Friday, August 25, 2000

Volunteers to 'spruce up' schools


CPS invites community to help prepare buildings, grounds for start of classes

By Andrea Tortora
The Cincinnati Enquirer

        Volunteers are expected at Cincinnati Public School buildings throughout the city Saturday to “spruce up, set up and sign up.”

TO VOLUNTEER
For information, call 475-7099 between 8:30 a.m. and 4 p.m., or call the nearest school. Volunteers can also report to a school between 9 a.m. and noon Saturday and offer to help.
        The event — from 9 a.m. to noon at all 75 schools — is billed as a chance for the community to help prepare school buildings and grounds for the start of classes.

        “There's plenty of work to be done and a lot of it will be outside on the grounds,” said Sally Warner, board of education member.

        Those who volunteer might find themselves cutting weeds, plant ing flowers, washing windows or picking up litter.

        At Woodward High, volunteers will work to reclaim the school's athletic fields from weeds and overgrowth.

        At Sayler Park Elementary, volunteers will construct a playground.

        Parent Cindy Carlton-Ford will bring her entire family to Clark Montessori School in Hyde Park.

        With three children — Hal, 15; Ware, 12; and Hollis, 7 — in three different schools, the family chose the school closest to home to help clean up.

        “Even if you don't have chil dren in the schools, this is about your neighborhood and making the place a cheerful, nice place for children to go,” Mrs. Carlton-Ford said.

        The event is also a chance for parents to meet one another and send a message to their children.

        “It's good for the kids to see that adults care about what their quote unquote work environment is like,” she said.

        This is the first year the district is having a clean-up day before the start of school. Previously, the event was a spring clean-up activity.

        Brewster Rhoads, with Cincinnatians Active to Support Education (CASE), said the clean-up is also a way for the community to get a sense of what goes on inside the city's schools.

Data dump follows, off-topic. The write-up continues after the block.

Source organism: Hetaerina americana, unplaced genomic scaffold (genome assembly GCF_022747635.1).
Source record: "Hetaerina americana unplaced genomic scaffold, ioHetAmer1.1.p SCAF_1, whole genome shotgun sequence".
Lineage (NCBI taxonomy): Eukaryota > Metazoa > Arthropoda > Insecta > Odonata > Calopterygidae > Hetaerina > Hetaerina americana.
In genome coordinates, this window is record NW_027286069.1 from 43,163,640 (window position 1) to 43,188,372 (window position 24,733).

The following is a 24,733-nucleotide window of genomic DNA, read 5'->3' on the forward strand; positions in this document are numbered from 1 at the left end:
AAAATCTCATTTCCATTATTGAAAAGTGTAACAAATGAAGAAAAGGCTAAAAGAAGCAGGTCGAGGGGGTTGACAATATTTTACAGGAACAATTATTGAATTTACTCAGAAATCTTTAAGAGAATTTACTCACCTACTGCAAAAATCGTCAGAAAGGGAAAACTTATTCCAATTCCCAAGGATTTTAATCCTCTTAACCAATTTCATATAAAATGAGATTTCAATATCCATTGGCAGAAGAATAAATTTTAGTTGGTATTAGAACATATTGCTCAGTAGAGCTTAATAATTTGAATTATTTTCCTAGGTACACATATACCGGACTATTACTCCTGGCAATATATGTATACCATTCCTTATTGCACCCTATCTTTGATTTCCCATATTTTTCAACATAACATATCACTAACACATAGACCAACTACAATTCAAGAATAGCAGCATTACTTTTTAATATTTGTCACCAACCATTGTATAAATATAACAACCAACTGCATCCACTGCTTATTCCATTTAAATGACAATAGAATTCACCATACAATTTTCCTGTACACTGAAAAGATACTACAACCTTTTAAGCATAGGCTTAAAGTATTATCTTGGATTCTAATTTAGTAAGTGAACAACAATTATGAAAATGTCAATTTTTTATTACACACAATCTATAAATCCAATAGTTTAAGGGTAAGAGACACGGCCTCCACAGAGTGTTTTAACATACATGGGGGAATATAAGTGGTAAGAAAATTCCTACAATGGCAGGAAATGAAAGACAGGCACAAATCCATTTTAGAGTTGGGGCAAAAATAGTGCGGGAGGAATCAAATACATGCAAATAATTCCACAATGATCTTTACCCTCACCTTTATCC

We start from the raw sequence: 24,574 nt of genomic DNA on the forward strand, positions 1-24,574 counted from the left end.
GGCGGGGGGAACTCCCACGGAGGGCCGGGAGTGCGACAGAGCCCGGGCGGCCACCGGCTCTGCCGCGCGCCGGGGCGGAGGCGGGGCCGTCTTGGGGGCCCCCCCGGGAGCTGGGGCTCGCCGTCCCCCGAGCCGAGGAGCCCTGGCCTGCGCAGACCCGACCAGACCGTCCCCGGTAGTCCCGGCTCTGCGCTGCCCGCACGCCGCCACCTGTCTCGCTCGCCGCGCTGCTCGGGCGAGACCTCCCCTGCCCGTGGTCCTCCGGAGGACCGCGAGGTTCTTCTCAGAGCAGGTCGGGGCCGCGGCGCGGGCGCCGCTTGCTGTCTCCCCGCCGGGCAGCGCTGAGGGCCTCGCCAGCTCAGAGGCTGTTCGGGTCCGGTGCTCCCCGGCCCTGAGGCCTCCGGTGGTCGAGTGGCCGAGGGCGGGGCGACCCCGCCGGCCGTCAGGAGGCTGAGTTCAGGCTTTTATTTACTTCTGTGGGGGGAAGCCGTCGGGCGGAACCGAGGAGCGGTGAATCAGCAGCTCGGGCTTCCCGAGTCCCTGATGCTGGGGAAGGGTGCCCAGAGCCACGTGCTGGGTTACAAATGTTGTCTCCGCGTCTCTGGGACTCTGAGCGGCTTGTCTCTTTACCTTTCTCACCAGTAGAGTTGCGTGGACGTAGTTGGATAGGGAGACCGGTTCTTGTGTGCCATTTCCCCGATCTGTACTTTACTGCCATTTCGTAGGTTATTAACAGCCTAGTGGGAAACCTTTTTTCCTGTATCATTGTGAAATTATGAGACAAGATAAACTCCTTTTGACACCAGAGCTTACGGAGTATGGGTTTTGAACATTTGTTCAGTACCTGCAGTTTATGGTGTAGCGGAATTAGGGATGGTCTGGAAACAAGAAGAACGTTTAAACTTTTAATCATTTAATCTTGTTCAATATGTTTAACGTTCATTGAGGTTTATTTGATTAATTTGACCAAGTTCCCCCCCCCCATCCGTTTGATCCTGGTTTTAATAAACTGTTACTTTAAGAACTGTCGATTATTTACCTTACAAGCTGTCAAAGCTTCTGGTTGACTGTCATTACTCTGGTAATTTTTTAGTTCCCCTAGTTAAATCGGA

Those who volunteer will also be able to register to vote. The reminder to vote is one way the district and CASE hope to renew the community's commitment to schools.

        The district will seek a 6-mill levy in November that would generate $35.8 million if passed.



Second Street not first choice for commuters
Physicians to build campus on park site
Fernald shipment plan halted
She jumped, he was there to catch her
Teachers ready for evaluation
Homeless get new nursing care
Stupid is as stupid does at auditions
Back to school: Foil those bullies on the bus
Back to school: On the fridge
98 brothers hip to be a 'Square'
Actor Woody Harrelson acquitted of drug charge
Ohio ballot may include seven candidates for president
Beauty awards unveiled
Boots may be evidence
Camera delays anger Heimlich
Crescent Springs ready to dedicate Ben Wessels Field
E. coli cases linked to county fair
Fairfield fine-tunes charter
Fire dept. donates pumper
Four school levies on November ballot
Four sites proposed for treatment facility
GOP gains regional strength in N.Ky
GOP makes gains in N.Ky.
Gridders help with move
Homeless turned away from tent city under rail trestle
IRS worker admits peeking at tax return
Man dies in accident at Jergens plant
Many communities to decide ballot issues
Mason's heritage celebrated
McConnell: Gore weak in N.Ky
MRDD measure among levies in Butler County
New Bible commentary explains six minor prophets
Paramedic accused of abuse
Plan to improve schools rejected
Police seek links in two deaths
Possible hike in state gas tax delayed
Riverbend Row opens 1st house
Skaters top 'Survivor' ratings
Supervisor helps save man who received electric shock
Teachers might strike in large cities
Tell us pros, cons of sprawl
- Volunteers to 'spruce up' schools
Warren district asks tax on income
Get to it
Kentucky News Briefs
Pig Parade: Foodie Tootie in the Land of a Sowsand Foods
Tristate A.M. Report